Petitioner tries to tilt the balance in its favor by assailing the legal standing of private respondent in intervening in the certification election. The attempt is futile. To begin with, petitioner did not raise this issue in the proceedings below. It is too late to litigate the issue on appeal. Besides, our ruling in Golden Farms, Inc. vs. Secretary of Labor 11 cannot be invoked by petitioner. In Golden Farms Inc., we upheld the general rule that "an employer has no legal standing to question a certification election since this is the sole concern of the workers." Its facts, however, are different for in said case, the existence of employer-employee relationship was not disputed. Likewise, the petition for certification election was filed within the freedom period. The main issue involved therein was also different, i.e., the propriety of forming a separate bargaining unit for the monthly paid office employees despite the existence of a bargaining unit for the daily paid rank-and-file workers assigned at the banana fields. Considering the dissimilarity of interests between the two groups of employees in terms of duties and obligations, working conditions, salary rates and skills, we allowed the formation of a separate and distinct bargaining unit for the monthly paid employees of Golden Farms, Inc.

The more applicable case is Singer Sewing Machine Company vs. Drilon, et al.,12 where we ruled that if the union members are not employees, no right to organize for purposes of bargaining, nor to be certified as bargaining agent can be recognized. Since the persons involved are not employees of the company, we held that they are not entitled to the constitutional right to join or form a labor organization for purposes of collective bargaining. Singer reiterated our earlier pronouncement in La Suerte Cigar and Cigarette Factory v. Director of Labor Relations (123 SCRA 679 [1983]), thus:

The question of whether employer-employee relationship exists is a primordial consideration before extending labor benefits under the workmen's compensation, social security, medicare, termination pay and labor relations law. It is important in the determination of who shall be included in the proposed bargaining unit because, it is the sine qua non, the fundamental and essential condition that a bargaining unit be composed of employees. Failure to establish this juridical relationship between the union members and the employer affects the legality of the union itself. It means the ineligibility of the union members to present a petition for certification election as well as to vote therein.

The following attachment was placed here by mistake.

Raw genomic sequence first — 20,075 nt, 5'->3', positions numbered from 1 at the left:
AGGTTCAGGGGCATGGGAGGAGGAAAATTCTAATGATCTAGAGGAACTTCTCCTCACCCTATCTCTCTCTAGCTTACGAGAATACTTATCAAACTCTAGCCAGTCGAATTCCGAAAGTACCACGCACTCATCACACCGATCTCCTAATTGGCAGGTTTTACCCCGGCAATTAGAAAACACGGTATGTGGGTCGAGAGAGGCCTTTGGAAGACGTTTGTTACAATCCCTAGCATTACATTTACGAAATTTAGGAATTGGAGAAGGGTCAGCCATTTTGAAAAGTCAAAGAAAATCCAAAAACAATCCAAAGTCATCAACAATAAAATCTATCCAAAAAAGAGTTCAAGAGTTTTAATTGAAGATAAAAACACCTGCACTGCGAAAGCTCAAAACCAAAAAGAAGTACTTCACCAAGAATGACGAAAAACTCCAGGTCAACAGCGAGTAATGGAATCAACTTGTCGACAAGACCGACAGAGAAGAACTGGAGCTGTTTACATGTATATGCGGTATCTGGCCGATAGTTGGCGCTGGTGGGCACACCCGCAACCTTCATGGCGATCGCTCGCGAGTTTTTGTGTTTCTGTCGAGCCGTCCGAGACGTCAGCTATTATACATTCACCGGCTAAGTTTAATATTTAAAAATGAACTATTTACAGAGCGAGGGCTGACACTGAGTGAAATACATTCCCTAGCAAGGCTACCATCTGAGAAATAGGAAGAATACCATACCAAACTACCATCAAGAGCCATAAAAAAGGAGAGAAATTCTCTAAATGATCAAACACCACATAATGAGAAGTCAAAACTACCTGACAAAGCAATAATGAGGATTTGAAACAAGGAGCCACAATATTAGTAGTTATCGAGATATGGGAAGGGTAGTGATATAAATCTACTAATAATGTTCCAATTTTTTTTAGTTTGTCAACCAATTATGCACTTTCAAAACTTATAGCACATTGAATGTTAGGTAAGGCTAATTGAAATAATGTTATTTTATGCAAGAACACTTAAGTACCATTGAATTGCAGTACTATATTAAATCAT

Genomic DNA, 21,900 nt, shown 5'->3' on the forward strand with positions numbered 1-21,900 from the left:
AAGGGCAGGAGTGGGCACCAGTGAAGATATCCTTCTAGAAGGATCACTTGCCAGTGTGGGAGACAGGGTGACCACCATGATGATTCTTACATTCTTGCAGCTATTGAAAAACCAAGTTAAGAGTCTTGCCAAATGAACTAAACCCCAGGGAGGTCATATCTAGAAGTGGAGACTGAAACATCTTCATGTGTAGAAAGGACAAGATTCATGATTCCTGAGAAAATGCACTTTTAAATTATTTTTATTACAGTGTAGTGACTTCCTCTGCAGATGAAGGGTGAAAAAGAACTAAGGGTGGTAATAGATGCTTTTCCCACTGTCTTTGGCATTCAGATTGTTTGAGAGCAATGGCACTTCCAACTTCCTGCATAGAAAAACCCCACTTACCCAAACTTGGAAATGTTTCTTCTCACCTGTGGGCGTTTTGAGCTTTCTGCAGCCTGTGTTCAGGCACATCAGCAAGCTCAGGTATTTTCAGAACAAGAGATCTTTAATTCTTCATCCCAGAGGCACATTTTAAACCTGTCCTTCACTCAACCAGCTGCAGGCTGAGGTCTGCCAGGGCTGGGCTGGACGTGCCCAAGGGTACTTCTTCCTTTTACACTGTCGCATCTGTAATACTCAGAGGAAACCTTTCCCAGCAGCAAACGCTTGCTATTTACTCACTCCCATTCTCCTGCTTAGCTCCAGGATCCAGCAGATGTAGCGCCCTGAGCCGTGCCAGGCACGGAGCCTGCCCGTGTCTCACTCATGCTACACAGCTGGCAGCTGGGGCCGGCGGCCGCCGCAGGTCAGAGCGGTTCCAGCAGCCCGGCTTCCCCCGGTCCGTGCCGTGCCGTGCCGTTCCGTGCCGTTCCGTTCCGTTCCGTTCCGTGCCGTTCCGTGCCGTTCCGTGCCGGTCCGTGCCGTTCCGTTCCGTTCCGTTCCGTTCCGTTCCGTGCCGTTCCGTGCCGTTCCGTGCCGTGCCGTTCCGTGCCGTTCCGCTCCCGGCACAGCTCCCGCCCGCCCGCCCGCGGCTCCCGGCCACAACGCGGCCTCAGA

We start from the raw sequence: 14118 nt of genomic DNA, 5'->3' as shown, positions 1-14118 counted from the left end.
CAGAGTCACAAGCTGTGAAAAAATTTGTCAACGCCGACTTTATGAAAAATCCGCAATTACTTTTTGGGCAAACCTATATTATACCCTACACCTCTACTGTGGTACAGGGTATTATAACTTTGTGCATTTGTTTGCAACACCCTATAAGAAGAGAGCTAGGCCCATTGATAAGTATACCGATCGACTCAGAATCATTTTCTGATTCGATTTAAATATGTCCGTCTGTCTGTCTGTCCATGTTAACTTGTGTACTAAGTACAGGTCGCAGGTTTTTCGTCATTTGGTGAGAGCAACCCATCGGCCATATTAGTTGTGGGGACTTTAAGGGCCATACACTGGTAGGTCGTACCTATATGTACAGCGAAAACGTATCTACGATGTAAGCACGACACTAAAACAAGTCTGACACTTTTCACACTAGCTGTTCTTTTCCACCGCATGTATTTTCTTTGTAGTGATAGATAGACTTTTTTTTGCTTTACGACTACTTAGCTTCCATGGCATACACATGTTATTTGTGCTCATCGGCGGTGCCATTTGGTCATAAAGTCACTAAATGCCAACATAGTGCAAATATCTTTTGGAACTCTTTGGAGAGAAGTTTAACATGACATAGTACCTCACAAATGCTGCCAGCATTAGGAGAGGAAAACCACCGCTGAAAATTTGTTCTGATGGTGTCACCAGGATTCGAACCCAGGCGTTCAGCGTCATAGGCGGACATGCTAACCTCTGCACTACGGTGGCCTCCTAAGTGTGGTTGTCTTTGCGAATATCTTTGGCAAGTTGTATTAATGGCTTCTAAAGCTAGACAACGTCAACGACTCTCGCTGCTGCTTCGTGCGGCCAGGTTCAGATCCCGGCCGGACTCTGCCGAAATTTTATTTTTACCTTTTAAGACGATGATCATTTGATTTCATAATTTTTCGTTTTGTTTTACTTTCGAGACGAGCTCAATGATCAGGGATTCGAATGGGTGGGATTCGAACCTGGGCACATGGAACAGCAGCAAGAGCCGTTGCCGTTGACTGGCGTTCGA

Finally, the public respondent did not commit grave abuse of discretion when it rejected the documents submitted by petitioner for the first time on appeal. Truly, technical rules of procedure need not be strictly followed by the public respondent in rendering decisions if they are impediments in giving justice and equity to the litigants. In the case at bar, the public respondent rejected the documents defining the duties of the members of petitioner union in question less because they were belatedly submitted only on appeal but more because they were self-serving and did not bear the approval of their employer. The rejection is based on sound reason and we are not free to modify the findings of respondent public official.

IN VIEW WHEREOF, the present petition for certiorari is DISMISSED for lack of merit.


Regalado, Romero, Mendoza, Torres, Jr., JJ., concur.


1 Annex "A", Rollo, p. 21; The case was docketed as NCR-OD-M-91-01-055 and raffled to Med-Arbiter Anastacio L. Bactin.

2 SMSI is a business firm engaged in sanitation, maintenance and janitorial work.

3 Rollo, pp. 47-52.

4 Rollo, pp. 62-65.

5 Annex "G", Rollo, pp. 81-91.

6 The newly submitted evidence showed their respective job descriptions.

7 Articles 232 and 253-A of the Labor Code.

8 Atlantic, Gulf and Pacific Co. of Manila, Inc., vs. Laguesma, G.R. No. 96635, August 6, 1992, 212 SCRA 281.

9 G.R. No. 95013, September 21, 1994, 236 SCRA 586; Cf. Article 253-A of the Labor Code; Section 3, Rule V, Book V of the Rules Implementing the Labor Code.

10 Annex "A" of Petition, Rollo, pp. 21-22.

11 G.R. No. 102130, July 26, 1994, 234 SCRA 517.

12 G.R. No. 91307, January 24, 1991, 193 SCRA 270, 275.